Today is Election Day in the United States. I can speak with nearly 100% certainty that the candidate I voted for will not be elected president of the United States.
And that's OK.
I voted. I made my voice heard. However, as my picture shows, this was not easy at all.
This has been a difficult election year for me. The candidate that inspired me, motivated me, and gave me hope for the future, Bernie Sanders, lost the nomination of the Democratic Party. He conceded graciously. However, he was and is an Independent Senator from the state of Vermont.
When presented with the two choices of the two major parties in the United States, I was hesitant to support either. The first, Donald Trump, proved to me to be a misogynistic, fear-mongering person, who blamed another people group (Hispanics and Muslims) for the ills of the United States. Having lived in Germany and understanding so much of the German culture, this sounded too much like Hitler pointing out the social ills of Germany (of which there were many when he rose to power) and using the Jews as the scapegoat for their problems.
Yes, for those keeping track, I invoked Godwin's Law. So be it.
Unfortunately, just like Germany of 1933, Republicans for the most part bought his fear-mongering, hook, line and sinker and nominated him as their candidate of choice. As the nomination seemed to be more and more likely, I predicted that Evangelical Christians would find some illogical reason to support Donald Trump based solely on their one main voting issue: abortion. They were willing to sacrifice their character and their soul to find a conclusion based on sophistry about why it was important to vote for Trump. As horrible as I think abortion is and as sad as I think it is for women to have to resort to it, I do not believe that Republicans will ever make it illegal. They are simply using it to gain votes from Evangelicals Christians to maintain their power.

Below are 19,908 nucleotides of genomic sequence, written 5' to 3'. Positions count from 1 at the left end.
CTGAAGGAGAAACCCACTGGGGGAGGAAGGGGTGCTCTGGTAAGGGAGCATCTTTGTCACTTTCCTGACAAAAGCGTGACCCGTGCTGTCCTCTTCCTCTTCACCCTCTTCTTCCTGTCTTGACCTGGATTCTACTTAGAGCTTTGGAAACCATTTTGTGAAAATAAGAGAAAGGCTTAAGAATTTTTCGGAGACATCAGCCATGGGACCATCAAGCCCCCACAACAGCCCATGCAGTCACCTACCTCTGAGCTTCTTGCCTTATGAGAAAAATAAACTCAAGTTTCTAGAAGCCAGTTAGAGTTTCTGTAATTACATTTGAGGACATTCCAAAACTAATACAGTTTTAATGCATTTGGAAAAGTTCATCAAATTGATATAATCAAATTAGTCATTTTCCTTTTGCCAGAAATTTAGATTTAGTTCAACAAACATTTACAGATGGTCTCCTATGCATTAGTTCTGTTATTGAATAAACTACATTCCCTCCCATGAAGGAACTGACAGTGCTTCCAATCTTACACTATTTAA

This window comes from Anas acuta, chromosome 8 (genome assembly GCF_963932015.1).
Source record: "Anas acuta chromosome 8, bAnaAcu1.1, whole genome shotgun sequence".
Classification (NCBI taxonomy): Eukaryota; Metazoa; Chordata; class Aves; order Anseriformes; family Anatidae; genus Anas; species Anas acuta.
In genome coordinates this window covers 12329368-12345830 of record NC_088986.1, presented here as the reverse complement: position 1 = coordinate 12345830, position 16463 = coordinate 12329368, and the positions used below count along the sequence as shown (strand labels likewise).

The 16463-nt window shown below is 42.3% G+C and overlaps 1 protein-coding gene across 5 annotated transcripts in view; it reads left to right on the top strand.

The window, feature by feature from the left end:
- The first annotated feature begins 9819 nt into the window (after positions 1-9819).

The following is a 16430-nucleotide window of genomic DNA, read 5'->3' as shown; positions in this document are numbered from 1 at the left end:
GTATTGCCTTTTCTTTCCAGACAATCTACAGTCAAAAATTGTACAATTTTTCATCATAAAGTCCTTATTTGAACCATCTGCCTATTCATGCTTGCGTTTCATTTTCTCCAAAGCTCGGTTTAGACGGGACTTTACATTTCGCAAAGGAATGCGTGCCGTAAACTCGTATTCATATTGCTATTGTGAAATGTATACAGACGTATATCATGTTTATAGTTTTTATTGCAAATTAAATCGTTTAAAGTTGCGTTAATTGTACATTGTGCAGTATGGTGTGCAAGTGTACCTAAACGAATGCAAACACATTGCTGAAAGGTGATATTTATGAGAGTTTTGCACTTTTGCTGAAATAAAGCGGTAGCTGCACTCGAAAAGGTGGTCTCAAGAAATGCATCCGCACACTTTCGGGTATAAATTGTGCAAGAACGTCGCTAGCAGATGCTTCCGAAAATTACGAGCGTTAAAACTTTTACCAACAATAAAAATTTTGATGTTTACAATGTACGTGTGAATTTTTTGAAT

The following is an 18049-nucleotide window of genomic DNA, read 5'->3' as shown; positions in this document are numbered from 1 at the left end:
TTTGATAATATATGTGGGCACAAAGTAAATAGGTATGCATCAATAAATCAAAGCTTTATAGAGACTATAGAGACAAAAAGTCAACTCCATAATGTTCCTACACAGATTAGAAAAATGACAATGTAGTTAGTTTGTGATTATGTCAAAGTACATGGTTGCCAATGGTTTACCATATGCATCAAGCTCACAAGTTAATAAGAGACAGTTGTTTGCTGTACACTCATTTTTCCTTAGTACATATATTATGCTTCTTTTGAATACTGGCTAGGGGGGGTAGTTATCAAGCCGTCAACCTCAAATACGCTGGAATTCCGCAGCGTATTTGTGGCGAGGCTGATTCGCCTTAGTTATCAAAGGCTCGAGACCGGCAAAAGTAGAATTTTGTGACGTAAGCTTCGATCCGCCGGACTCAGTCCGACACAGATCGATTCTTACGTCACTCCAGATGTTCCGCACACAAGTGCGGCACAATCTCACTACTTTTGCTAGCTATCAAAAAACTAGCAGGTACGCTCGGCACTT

(Just a side note on the abortion issue: address the reason why women have abortions and you will see the abortion rate sink, but that's for another blog.)
If ever there were a reason to no longer identify myself as an Evangelical, the Evangelical community gave it to me with their overwhelming support of Donald Trump.
For most people, they would then assume that I am voting for Hillary Clinton. That would be a false assumption.
We humans tend to like to categorize things into polar opposites: Good vs. Evil. Republican vs. Democrat. Gay vs. Straight. Black vs. White.
In reality, none of this is an easy choice and we fall more on a spectrum than we do to an either/or. This is evidenced by the soul-searching Evangelicals had to do to convince themselves to vote for Trump.
I am neither gay nor straight. I am bisexual.
I am neither a Republican nor a Democrat. I am a Green.
And with that, I have cast my ballot for the candidate I know with almost 100% certainty will not be the next president: Jill Stein. For me, her policies most closely resembled those of Bernie Sanders while Hillary Clinton's does not.
Does this mean that I "gave away" my vote to the other candidates? No, not at all. I voted and expressed my opinion on who I think should run this country. Is it in the minority? Absolutely. Does it count? Yes, it does.
For my Democratic friends who believe that I contribute to the possibility of Hillary Clinton not being elected: well, maybe I did. However, I would be more concerned with the millions of registered voters in the United States who gave up their right to vote and instead refused to vote today. There is an apathy in the United States with our government. Instead of voting, most people give up. In so doing, they make the situation worse.
I have often heard many voters say in this election that they feel they are choosing between the lesser of two evils. My only response to that is then: If that is what you believe, you are still choosing evil. If you are choosing the Republican candidate simply because he is a Republican, but doesn't represent your views, then you are simply concerned with maintaining power, not with making a difference in society. The same goes for my Democratic friends.
Finally, we have so often forgotten the power of the opposition voice. If we remain silent, then we forfeit the tremendous strength we have in giving our opinions. Even though Jill Stein will not win the election today, she has reminded me of the importance of speaking out against injustice; to maintain the care of this fragile Earth, and to advocate peace over war.
This video from Jill Stein exemplifies why I voted for her: